Some industries remain constant and have very limited changes in how things are done for decades at a time, and then there is IT. By the time I finish writing this post there will likely be another technological innovation that could potentially change the way businesses operate or people communicate. New software is coded every day and new hardware is released constantly.
Moore’s Law was proposed in 1965 by Intel Co-Founder Gordon Moore, and it has often been cited in explaining the consistent advancements in the development of technology. The basic premise behind Moore’s Law is that technology will double in capabilities every year, leading to exponential gains in its development and capabilities. With the constant evolution and innovation within the technology industry, it makes it difficult to decide where and when to invest.
In my previous blog post, “When is the Right Time?” I discussed some of the questions that should be answered to help eliminate some of the risks associated with being a first mover. Equally important for your organization or business, is the consideration of how to invest in training resources.
Here are a few pointers on helping to decide how to invest your IT training resources:
1) What’s the value added by the tool vs. the cost for training?
At its core, the reason why your organization will be using any IT tools will be to help increase your employees’ efficiency and your overall profitability. Examining how much the tool costs versus the value added by added training within the organization will help to provide a quick analysis of the benefits.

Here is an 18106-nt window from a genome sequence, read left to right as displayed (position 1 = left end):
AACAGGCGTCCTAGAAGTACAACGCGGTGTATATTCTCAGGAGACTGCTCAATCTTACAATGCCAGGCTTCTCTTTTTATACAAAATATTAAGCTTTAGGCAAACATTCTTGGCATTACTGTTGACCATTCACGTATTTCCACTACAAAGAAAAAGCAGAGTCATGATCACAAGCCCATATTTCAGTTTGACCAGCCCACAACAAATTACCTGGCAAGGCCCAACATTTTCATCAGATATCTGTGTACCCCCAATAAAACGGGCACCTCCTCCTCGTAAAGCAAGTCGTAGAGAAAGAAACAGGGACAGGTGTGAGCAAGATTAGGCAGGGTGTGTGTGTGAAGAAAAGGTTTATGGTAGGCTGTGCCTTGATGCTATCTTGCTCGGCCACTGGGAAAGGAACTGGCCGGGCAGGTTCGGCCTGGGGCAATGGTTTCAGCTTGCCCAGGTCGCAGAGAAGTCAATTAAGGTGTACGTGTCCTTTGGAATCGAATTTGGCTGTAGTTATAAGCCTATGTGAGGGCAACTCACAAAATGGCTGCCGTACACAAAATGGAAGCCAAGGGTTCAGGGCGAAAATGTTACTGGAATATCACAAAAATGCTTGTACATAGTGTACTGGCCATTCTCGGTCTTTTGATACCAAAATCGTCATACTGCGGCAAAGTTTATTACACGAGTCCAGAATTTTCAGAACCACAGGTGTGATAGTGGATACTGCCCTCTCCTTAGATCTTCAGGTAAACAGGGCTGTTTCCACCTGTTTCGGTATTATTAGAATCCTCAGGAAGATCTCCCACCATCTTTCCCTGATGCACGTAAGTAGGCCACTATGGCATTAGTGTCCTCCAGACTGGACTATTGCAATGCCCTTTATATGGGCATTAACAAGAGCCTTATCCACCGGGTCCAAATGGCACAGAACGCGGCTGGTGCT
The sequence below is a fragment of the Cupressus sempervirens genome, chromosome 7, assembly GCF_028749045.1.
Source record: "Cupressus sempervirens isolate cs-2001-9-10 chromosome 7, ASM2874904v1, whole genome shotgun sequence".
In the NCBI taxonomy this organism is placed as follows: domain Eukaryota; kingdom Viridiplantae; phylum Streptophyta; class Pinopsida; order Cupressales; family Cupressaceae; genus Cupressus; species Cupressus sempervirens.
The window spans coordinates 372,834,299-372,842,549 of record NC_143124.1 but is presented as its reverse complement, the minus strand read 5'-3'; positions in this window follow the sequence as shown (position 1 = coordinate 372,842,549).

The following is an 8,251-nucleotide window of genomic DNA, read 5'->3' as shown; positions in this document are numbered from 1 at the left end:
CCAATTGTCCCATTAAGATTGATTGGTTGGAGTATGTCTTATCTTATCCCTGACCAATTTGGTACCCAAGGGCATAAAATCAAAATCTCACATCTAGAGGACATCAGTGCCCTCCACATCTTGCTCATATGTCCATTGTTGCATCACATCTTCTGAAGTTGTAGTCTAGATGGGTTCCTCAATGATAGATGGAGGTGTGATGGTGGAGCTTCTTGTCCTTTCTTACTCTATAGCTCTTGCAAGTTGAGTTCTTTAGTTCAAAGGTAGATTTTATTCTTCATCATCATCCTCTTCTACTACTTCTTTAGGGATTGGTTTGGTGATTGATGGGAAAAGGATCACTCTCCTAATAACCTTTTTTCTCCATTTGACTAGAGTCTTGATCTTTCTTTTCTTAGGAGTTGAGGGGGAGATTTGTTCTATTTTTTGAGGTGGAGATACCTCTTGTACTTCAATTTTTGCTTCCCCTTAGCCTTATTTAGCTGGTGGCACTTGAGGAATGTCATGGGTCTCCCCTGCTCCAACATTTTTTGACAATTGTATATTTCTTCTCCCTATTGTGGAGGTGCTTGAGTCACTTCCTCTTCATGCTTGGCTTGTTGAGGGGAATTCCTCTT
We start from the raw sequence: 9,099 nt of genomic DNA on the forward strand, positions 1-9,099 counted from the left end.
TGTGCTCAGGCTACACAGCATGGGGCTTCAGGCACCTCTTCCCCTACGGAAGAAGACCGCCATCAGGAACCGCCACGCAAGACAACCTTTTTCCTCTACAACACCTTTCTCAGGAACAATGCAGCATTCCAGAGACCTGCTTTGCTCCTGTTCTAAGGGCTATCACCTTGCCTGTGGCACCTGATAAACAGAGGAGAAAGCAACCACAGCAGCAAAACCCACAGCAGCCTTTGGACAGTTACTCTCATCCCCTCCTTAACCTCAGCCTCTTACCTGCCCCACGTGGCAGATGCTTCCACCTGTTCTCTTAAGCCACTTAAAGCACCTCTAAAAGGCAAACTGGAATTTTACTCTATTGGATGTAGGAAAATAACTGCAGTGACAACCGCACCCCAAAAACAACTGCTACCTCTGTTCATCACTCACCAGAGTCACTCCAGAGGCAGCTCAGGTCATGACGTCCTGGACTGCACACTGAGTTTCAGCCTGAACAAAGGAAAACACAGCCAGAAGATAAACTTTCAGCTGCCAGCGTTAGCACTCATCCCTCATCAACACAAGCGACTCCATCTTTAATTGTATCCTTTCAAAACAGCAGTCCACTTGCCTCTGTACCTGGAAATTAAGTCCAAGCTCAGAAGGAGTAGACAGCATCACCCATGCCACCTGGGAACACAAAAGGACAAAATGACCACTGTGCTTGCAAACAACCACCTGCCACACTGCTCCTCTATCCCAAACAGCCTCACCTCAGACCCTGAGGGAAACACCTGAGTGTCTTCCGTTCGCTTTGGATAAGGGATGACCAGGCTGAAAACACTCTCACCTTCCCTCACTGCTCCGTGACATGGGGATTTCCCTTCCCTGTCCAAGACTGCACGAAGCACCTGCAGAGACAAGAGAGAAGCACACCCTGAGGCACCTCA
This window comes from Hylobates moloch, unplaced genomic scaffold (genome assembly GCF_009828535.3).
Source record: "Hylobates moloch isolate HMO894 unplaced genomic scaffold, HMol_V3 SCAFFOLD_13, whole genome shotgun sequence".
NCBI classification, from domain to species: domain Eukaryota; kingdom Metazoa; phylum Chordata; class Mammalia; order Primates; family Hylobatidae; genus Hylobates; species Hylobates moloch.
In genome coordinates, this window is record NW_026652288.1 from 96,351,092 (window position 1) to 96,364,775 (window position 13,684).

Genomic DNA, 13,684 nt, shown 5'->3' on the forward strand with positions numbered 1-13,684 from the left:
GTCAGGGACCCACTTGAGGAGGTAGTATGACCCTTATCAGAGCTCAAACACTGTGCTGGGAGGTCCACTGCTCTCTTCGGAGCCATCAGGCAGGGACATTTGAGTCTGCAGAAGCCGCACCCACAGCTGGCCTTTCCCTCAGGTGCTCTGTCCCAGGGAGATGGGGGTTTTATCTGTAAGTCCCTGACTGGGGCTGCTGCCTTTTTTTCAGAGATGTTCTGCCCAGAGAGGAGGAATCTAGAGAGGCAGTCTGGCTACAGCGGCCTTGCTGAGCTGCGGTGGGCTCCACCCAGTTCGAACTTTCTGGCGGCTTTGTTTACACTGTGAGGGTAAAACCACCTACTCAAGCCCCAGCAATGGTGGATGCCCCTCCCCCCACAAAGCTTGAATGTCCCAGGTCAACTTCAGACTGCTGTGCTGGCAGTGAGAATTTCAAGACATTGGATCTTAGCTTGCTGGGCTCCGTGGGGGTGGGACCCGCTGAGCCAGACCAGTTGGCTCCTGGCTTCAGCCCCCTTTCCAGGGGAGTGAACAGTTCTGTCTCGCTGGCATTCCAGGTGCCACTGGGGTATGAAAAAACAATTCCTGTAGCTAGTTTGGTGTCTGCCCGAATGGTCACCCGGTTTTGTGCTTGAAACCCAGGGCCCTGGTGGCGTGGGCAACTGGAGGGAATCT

2) Who needs to be trained?
This seems like a very simple question, but it’s oftentimes not answered prior to organizations opening up their checkbooks. If there is a large group that needs to be trained, sometimes it may be more cost efficient to have one person attend training and then have them disseminate the information to a larger group. They can essentially become a trainer for your organization at a much cheaper rate.
3) Is there free training available?
There are many great free training resources online. Microsoft has a great learning site for all of their product offerings. This includes certification paths as well as links to the Microsoft knowledge base: Technet. Another great resource which has recently become available is offered through MIT. They have provided course content and lectures for almost all of the courses and this is available completely free online at the MIT Open Courseware site.
4) Is your employee someone you should invest in?
This is one of the tough questions that should be asked, but it isn’t nearly enough. What is your employee’s long term career plan and will this be a career for them or just another stepping stone for another position? It is important to invest in those who will be able to add value, and it can be seriously detrimental to have only one person who has knowledge of a critical system. Always make sure there is no single point of failure within your organization!
5) What is the release version of the tool?
Many of the larger software tools that are being released will have a new version release cycle of between 2 – 4 years. It is important to plan for any future releases and have a defined upgrade path within your organization. Avoiding upgrading can and will increase your support costs, and it will focus the training budget for the organization on a legacy application.
Training is critical for an organization and their employees. Building technical expertise can be incredibly advantageous for an organization. Following the tips above should help to maximize the dollars that you invest in training your employees.
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